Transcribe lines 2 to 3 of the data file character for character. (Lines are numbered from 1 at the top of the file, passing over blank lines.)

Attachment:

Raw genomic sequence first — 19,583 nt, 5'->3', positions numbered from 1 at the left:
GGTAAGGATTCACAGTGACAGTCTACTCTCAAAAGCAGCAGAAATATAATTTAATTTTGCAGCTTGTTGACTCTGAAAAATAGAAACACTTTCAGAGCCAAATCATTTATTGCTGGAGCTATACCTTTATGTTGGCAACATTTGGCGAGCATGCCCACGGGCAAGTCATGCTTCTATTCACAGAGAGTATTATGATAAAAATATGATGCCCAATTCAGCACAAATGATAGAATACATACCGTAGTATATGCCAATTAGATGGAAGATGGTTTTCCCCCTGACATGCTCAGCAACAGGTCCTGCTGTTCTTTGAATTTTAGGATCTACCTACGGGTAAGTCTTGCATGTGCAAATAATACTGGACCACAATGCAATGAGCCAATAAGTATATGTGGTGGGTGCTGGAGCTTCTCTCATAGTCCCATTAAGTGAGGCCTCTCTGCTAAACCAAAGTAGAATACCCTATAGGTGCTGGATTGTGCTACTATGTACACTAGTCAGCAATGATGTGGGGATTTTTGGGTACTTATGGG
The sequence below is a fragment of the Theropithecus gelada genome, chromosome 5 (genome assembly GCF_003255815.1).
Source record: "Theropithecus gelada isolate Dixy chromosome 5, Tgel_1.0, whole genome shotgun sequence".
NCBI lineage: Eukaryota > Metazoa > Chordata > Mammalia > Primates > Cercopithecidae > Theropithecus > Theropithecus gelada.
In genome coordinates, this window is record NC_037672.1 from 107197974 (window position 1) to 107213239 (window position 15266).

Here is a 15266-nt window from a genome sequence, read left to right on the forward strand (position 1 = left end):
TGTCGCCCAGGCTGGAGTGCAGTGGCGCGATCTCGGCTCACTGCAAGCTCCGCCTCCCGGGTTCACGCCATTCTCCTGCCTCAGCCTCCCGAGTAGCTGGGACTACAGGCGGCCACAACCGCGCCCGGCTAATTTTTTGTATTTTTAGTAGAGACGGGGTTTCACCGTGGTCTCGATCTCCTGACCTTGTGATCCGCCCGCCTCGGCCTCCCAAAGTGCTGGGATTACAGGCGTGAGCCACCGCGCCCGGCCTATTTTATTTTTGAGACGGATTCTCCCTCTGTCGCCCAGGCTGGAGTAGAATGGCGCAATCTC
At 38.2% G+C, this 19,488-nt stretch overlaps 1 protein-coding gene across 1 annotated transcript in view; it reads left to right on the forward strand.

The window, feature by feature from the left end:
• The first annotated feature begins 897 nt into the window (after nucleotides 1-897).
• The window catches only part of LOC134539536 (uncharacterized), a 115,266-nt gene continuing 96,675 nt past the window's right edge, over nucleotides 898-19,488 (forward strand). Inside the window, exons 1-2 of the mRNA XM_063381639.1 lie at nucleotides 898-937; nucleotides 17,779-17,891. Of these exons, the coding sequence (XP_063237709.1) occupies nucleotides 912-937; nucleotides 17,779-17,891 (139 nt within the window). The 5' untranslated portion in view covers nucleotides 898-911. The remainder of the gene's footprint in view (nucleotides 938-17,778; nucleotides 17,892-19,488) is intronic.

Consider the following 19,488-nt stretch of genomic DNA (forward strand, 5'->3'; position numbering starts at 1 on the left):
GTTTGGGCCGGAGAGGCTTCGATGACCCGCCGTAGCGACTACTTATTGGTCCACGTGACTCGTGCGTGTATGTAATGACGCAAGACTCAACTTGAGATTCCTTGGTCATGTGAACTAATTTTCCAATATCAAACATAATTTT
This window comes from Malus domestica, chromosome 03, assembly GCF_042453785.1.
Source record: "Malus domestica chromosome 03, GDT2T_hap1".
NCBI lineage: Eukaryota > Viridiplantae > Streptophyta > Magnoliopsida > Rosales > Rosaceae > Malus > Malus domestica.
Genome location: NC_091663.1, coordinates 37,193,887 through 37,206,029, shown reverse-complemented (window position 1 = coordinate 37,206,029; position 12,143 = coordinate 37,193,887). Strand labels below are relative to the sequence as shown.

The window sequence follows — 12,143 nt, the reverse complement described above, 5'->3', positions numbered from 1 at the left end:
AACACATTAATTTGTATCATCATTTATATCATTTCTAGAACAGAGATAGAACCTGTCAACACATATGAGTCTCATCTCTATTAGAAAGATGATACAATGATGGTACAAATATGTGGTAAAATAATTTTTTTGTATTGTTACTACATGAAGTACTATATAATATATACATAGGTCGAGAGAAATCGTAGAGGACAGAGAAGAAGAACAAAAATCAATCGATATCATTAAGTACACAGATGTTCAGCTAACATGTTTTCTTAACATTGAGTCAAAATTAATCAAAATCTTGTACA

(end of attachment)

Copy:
GGTAAGGATTCACAGTGACAGTCTACTCTCAAAAGCAGCAGAAATATAATTTAATTTTGCAGCTTGTTGACTCTGAAAAATAGAAACACTTTCAGAGCCAAATCATTTATTGCTGGAGCTATACCTTTATGTTGGCAACATTTGGCGAGCATGCCCACGGGCAAGTCATGCTTCTATTCACAGAGAGTATTATGATAAAAATATGATGCCCAATTCAGCACAAATGATAGAATACATACCGTAGTATATGCCAATTAGATGGAAGATGGTTTTCCCCCTGACATGCTCAGCAACAGGTCCTGCTGTTCTTTGAATTTTAGGATCTACCTACGGGTAAGTCTTGCATGTGCAAATAATACTGGACCACAATGCAATGAGCCAATAAGTATATGTGGTGGGTGCTGGAGCTTCTCTCATAGTCCCATTAAGTGAGGCCTCTCTGCTAAACCAAAGTAGAATACCCTATAGGTGCTGGATTGTGCTACTATGTACACTAGTCAGCAATGATGTGGGGATTTTTGGGTACTTATGGG
The sequence below is a fragment of the Theropithecus gelada genome, chromosome 5 (genome assembly GCF_003255815.1).